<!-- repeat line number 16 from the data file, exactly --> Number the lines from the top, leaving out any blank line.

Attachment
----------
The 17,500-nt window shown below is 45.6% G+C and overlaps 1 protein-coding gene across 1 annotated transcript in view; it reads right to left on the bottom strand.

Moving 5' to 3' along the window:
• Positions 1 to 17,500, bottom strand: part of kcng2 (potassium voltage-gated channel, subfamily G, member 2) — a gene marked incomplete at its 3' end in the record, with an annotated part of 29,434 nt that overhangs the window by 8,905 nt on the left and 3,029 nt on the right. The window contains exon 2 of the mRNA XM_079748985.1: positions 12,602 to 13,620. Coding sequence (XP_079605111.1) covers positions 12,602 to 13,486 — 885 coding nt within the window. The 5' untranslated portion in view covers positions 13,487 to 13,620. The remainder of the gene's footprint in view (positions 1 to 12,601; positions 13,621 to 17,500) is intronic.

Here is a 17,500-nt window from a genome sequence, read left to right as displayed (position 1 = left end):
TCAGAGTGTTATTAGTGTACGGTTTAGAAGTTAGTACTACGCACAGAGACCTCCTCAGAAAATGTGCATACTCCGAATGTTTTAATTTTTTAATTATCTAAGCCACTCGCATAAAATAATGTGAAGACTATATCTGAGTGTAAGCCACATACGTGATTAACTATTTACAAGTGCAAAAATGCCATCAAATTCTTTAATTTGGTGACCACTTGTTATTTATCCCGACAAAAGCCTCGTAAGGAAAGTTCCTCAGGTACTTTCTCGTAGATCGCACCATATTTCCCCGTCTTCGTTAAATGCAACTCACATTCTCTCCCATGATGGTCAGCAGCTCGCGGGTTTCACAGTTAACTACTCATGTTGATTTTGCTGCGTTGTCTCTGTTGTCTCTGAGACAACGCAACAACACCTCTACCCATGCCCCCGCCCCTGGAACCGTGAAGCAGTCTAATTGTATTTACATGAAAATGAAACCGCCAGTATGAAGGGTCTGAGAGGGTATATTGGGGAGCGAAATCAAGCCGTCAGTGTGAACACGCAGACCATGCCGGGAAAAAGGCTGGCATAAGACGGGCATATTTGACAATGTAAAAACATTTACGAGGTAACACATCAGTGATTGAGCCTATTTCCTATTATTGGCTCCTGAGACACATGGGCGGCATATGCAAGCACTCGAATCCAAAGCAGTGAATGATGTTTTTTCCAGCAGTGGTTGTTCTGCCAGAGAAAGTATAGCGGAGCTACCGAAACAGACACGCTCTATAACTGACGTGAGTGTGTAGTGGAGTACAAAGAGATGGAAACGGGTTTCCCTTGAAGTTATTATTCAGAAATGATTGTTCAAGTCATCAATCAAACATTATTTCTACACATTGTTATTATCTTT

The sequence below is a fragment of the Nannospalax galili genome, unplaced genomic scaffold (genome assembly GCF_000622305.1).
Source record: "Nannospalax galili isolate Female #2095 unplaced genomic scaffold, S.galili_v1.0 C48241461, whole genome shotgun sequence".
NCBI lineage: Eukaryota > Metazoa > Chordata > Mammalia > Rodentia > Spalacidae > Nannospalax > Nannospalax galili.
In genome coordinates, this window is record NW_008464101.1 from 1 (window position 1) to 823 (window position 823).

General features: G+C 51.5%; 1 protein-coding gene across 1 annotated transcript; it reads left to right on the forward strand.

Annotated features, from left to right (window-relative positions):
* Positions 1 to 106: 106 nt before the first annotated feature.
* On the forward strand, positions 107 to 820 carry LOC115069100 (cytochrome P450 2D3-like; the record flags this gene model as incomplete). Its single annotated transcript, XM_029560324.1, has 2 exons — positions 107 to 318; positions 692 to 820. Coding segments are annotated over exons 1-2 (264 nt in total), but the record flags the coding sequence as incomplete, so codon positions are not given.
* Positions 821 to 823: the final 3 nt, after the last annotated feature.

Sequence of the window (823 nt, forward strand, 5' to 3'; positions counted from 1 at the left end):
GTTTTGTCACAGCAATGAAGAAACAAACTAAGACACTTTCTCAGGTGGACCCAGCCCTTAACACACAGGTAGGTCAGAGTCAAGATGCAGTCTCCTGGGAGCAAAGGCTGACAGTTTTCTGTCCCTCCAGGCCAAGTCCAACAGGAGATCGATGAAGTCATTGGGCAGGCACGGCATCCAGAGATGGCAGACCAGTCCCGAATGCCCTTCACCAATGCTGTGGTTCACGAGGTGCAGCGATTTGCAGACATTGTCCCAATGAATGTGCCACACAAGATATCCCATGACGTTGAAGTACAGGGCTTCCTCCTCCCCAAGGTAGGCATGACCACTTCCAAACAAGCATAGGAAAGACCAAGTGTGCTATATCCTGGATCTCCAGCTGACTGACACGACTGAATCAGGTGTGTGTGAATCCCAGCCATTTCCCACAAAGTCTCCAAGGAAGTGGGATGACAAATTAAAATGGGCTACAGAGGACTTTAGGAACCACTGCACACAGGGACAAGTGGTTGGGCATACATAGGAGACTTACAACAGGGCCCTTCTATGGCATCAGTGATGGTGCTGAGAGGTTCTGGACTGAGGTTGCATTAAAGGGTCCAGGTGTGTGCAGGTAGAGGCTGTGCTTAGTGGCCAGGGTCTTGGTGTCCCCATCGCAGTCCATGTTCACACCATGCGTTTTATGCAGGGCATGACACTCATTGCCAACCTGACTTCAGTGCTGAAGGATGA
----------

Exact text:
GTTTTGTCACAGCAATGAAGAAACAAACTAAGACACTTTCTCAGGTGGACCCAGCCCTTAACACACAGGTAGGTCAGAGTCAAGATGCAGTCTCCTGGGAGCAAAGGCTGACAGTTTTCTGTCCCTCCAGGCCAAGTCCAACAGGAGATCGATGAAGTCATTGGGCAGGCACGGCATCCAGAGATGGCAGACCAGTCCCGAATGCCCTTCACCAATGCTGTGGTTCACGAGGTGCAGCGATTTGCAGACATTGTCCCAATGAATGTGCCACACAAGATATCCCATGACGTTGAAGTACAGGGCTTCCTCCTCCCCAAGGTAGGCATGACCACTTCCAAACAAGCATAGGAAAGACCAAGTGTGCTATATCCTGGATCTCCAGCTGACTGACACGACTGAATCAGGTGTGTGTGAATCCCAGCCATTTCCCACAAAGTCTCCAAGGAAGTGGGATGACAAATTAAAATGGGCTACAGAGGACTTTAGGAACCACTGCACACAGGGACAAGTGGTTGGGCATACATAGGAGACTTACAACAGGGCCCTTCTATGGCATCAGTGATGGTGCTGAGAGGTTCTGGACTGAGGTTGCATTAAAGGGTCCAGGTGTGTGCAGGTAGAGGCTGTGCTTAGTGGCCAGGGTCTTGGTGTCCCCATCGCAGTCCATGTTCACACCATGCGTTTTATGCAGGGCATGACACTCATTGCCAACCTGACTTCAGTGCTGAAGGATGA